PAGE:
By Teresa Avila
DES MOINES, Iowa — Five farmers from four continents said here Wednesday that they’re concerned about the impact of climate change on their farms and that biotechnology could help them continue to produce food in harsh conditions.
They spoke Wednesday in a session on “The Next Green Revolution: How Farmers Will Feed a Warmer World,” at the World Food Prize.
Gabriela Cruz, a fourth-generation Portuguese farmer, spoke in slow, clear English as she addressed a crowd of about 100.
“What does Europe expect?” she asked. “Europe expects me to be a superwoman—which I already am.” A chorus of laughter and applause followed.
Cruz was referring to the current reality for farmers in developed countries, wherein they’re asked to produce safe food, protect the environment and remain profitable. On a global scale, Cruz continued, she’s asked to reduce her consumption of everything from fertilizer to herbicide, and to limit erosion and soil depletion.
Farmers around the world might recognize these demands. That, and the oft-repeated idea that the world needs to double its food production to feed the population in 50 years.
But changing climate is an extra barrier to that goal. The average temperature in Portugal is projected to increase and the rainfall to decrease, Cruz said.
Argentinean farmer Santiago del Sola, who works in the fertile Las Pampas region, has also seen weather patterns shifting.
He used a PowerPoint slide to show his dusty farm in 2009, when he suffered from extreme drought. Three years later, in 2012, he showed a photo with the same land submerged beneath a sheet of muddy water. Such extreme swings in weather — arguably influenced by a shifting climate — make it hard for any farmer.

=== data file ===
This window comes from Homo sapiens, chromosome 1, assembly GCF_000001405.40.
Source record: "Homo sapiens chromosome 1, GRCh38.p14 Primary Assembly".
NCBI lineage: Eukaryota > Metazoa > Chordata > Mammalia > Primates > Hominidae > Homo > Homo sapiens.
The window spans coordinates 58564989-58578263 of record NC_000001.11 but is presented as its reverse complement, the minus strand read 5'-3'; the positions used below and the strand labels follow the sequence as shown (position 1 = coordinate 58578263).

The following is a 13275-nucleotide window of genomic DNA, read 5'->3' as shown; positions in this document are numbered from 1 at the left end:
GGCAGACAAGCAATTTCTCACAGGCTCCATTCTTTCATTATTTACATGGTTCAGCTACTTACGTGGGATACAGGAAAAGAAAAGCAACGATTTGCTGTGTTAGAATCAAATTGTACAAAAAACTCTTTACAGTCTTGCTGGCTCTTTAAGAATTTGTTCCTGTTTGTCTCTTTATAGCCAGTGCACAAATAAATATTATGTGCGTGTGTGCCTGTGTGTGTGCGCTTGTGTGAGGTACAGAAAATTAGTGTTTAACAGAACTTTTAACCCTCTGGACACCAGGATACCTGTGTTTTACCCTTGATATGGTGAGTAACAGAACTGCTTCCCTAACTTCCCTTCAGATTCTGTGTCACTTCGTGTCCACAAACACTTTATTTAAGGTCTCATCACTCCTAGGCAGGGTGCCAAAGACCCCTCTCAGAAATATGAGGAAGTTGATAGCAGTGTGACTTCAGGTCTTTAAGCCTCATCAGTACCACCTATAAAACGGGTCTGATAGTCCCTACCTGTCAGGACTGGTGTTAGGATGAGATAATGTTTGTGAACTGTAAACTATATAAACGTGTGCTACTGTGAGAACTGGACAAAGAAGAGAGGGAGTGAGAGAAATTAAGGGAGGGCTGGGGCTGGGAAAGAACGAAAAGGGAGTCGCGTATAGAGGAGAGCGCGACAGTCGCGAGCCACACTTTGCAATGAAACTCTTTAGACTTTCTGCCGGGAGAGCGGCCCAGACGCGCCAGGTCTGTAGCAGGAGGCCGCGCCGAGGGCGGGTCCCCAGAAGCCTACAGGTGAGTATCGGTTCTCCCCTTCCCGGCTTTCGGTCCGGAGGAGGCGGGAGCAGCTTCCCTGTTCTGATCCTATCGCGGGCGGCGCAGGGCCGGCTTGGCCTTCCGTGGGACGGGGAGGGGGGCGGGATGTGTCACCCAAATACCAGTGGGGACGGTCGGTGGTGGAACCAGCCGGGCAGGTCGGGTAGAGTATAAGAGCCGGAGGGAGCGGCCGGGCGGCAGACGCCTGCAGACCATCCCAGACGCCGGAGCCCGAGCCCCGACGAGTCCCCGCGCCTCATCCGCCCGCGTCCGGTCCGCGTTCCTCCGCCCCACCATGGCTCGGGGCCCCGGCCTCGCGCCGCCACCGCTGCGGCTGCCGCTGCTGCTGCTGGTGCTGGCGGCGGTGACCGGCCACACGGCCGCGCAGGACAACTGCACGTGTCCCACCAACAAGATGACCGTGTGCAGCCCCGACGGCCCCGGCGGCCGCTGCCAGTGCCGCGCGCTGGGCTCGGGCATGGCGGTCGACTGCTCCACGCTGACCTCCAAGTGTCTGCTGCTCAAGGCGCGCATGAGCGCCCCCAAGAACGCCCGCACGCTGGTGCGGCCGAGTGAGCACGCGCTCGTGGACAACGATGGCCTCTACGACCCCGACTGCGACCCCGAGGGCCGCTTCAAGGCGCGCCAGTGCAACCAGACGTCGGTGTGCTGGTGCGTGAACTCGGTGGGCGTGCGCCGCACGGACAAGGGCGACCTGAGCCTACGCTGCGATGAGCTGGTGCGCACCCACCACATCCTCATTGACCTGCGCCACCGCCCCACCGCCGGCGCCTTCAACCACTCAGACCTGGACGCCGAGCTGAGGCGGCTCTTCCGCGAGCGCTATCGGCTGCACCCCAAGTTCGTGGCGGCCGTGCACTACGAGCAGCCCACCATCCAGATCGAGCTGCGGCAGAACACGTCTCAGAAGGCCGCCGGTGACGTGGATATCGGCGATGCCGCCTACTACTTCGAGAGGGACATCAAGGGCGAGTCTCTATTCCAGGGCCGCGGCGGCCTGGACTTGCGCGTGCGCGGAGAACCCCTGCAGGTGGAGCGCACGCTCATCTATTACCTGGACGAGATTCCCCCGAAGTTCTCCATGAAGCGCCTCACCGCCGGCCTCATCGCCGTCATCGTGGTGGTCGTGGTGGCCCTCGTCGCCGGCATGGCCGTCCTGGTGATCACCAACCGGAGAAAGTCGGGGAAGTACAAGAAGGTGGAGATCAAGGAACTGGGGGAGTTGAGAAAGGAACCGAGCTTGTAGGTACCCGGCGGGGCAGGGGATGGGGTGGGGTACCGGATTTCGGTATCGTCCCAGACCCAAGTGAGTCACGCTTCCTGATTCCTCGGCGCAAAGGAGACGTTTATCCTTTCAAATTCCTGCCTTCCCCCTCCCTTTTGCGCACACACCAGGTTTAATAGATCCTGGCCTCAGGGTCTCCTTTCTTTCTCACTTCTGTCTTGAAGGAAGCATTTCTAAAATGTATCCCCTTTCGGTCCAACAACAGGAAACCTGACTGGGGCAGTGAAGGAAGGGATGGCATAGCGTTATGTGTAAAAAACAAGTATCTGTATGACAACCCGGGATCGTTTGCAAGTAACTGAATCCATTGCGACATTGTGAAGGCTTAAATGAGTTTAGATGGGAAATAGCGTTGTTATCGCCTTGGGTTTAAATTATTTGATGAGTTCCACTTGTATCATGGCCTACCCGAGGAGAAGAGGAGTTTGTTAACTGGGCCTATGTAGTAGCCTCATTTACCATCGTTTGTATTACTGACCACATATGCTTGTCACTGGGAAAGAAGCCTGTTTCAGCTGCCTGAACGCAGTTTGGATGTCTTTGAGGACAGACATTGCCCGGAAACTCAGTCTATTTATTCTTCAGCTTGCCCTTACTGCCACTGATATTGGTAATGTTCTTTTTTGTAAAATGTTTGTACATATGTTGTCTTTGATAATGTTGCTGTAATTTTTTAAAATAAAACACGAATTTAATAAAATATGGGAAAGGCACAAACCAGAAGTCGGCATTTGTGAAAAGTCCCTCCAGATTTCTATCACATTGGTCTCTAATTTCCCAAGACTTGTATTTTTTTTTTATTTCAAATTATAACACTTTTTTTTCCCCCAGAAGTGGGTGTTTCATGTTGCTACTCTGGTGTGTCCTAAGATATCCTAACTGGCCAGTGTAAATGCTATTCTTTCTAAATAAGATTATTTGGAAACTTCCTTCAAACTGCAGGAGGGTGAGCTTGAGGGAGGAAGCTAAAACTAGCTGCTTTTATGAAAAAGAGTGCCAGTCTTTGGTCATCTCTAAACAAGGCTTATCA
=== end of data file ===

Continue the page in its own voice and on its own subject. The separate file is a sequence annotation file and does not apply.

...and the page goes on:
All five farmers championed genetically modified crops, also known as GM crops or GMOs, to deal with the effects of climate change.
Cruz and Kenyan farmer Gilbert Arap Bor agreed that they can reduce their water consumption by using drought-resistant crops. Cruz added that biotechnology allows her to use less fuel, herbicide and insecticide.
The voices against biotechnology, the farmers said, are not practical.
“GM crops have benefitted millions of farmers, including myself,” Indian farmer V.K. Ravichandran said. “We cannot afford to reject GMOs on emotional grounds.”
The farmers also discussed the government’s role in regulating biotechnology. Government needs to allow farmers to decide for themselves whether to use GMOs, and these decisions must be based in science, Cruz said.
“Europe has no idea what farming is,” she said. Applause followed, reflecting the attitudes of those in attendance.
De Solar said people who distrust GMOs should keep that belief to themselves and not push government to limit GMO use.
The farmers expressed concern about the efforts of European activists to denounce GMOs. During the question and answer session, a government official from Tanzania said that Europe’s reluctance to accept GMOs is influencing biotech policies of African governments.
Cruz replied that European governments listen to the consumers voicing dissent against GMOs. These consumers will say that they got their information from research, she said. But she didn’t see how some claims she’s heard could have come from scientists. The Tanzanian official had offered the example that some in his country say GMOs ruin one’s manhood. Cruz agreed that she has no idea where such claims originate.